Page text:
Kenyan government and ICT community in ‘honeymoon’

Friday April 17 2015

VINCENT NGETHE
By VINCENT NGETHE
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The Kenyan government and the country’s technology community are in a ‘honeymoon’, according to a US journalist who has visited the country’s technology community and written about it.

Gregg Scruggs, who has written about Nairobi’s technology scene for the urban affairs blog Citiscope, made the comments Thursday in Nairobi, at a discussion on the side-lines of a preparatory meeting for Habitat III.

Habitat III is the United Nations Conference on Housing and Sustainable Urban Development, which will be held in 2016 in Quito, Ecuador. Vancouver, Canada, hosted the first Habitat conference in 1976, while the second was held in Istanbul, Turkey, in 1996.

Reached later for comment, Mr Scruggs noted the impact of two recent events on the relationship between the government and the tech community.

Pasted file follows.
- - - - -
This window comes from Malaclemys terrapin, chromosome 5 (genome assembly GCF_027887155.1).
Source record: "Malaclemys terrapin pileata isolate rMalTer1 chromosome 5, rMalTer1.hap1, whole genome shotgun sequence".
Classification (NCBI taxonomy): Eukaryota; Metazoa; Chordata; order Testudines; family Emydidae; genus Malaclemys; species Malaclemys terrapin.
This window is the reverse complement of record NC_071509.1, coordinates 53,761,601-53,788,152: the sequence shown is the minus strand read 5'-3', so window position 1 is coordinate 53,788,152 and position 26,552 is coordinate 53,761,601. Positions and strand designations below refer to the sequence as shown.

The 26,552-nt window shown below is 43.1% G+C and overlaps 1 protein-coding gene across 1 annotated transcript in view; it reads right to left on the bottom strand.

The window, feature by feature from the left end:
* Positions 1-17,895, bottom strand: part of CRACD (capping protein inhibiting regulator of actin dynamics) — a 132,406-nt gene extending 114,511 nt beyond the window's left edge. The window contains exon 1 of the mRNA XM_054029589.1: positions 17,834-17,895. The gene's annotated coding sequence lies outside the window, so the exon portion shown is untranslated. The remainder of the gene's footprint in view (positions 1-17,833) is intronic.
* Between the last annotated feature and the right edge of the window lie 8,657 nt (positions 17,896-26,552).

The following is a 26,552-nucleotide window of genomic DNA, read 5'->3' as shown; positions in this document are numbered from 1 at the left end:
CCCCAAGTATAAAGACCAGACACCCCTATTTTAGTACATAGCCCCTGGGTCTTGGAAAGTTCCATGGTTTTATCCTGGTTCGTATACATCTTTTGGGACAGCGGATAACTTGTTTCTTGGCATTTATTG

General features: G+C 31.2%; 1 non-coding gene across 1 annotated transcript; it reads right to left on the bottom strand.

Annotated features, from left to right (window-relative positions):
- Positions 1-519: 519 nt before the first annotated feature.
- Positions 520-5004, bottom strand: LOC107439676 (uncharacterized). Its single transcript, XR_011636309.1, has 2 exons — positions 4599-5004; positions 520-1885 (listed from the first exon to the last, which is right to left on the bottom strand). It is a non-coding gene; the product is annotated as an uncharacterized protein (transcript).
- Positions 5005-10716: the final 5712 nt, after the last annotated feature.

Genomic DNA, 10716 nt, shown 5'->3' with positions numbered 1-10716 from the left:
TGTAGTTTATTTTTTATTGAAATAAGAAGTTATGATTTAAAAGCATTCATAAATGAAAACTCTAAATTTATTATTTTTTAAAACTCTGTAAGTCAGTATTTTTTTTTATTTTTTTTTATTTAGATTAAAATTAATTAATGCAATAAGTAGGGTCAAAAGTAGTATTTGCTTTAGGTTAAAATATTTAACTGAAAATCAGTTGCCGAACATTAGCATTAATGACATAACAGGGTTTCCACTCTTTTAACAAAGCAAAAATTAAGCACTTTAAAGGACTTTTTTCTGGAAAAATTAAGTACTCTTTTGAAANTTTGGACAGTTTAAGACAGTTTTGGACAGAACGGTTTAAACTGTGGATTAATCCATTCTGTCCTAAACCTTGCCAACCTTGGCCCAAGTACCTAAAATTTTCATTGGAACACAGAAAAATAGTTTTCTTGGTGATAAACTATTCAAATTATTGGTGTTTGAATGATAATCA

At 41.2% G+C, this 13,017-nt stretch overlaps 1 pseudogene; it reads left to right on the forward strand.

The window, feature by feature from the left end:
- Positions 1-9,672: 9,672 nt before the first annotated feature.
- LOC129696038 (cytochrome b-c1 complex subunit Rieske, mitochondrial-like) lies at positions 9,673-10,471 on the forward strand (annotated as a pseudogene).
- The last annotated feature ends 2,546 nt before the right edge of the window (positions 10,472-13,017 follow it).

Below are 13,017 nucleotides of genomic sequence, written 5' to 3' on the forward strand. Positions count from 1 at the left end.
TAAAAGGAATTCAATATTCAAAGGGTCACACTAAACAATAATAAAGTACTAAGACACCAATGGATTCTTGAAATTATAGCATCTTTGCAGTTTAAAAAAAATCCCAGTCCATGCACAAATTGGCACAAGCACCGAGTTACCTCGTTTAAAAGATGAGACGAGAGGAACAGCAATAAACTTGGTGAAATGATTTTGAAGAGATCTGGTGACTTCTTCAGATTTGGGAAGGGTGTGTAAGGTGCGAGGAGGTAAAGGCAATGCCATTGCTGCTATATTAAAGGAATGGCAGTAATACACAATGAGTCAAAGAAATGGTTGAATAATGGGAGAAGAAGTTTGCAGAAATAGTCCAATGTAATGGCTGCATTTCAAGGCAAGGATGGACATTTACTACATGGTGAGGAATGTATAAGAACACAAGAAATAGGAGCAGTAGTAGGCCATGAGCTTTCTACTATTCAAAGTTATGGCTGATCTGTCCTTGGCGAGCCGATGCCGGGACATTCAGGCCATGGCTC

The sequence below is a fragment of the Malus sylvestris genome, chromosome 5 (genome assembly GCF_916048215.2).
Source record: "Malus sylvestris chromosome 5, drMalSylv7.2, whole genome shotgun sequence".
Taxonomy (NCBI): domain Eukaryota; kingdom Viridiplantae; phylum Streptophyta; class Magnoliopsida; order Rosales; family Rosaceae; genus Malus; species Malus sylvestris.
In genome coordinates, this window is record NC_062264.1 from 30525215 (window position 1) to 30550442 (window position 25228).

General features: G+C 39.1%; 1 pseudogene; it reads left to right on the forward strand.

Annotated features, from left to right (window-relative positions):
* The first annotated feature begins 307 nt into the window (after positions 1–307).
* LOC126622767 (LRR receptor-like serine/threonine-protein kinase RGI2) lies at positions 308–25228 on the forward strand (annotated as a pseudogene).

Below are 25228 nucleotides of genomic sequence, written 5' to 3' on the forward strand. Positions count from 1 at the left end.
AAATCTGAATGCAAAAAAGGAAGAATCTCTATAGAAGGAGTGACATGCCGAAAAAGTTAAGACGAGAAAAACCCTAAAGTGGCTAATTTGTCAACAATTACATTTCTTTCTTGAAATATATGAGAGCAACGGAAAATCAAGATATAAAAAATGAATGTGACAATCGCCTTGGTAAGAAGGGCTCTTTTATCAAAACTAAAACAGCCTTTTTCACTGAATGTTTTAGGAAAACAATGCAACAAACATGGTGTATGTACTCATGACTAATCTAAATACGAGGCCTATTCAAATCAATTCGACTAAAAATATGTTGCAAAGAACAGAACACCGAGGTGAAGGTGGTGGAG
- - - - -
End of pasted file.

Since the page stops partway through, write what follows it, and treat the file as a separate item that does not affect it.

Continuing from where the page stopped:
“The ICT Innovation Forum and the unannounced visit by President Kenyatta to tech spaces in Kilimani, such as the iHub and the Nailab, have created a sense of buzz,” he said.

The creation of Enterprise Kenya, which is an agency mandated to facilitate global export of Kenyan ICT solutions, was announced at the ICT Innovation Forum, which was held on March 2 – 3, 2015, in Nairobi.

Mr Scruggs also cited the new rules that reserve one third of all government tenders for the youth, women and people with disabilities.

“The positive PR of those announcements and visits depends on whether the government follows through,” he said, noting that blowback could follow otherwise, ruining the ‘honeymoon’.

From Mr Scruggs’s experience in the US, government is often described as having an ‘ideological hostility’ to innovation in the eyes of the private sector, which sees itself as able to provide faster, better solutions.  “It’s somewhat rare for a government and a tech community to be so cozy,” he said.

Earlier, he had noted that the technology scene in Kenya seemed more oriented towards solving practical, real-world, ‘bottom of the pyramid’ problems than is the case in Silicon Valley.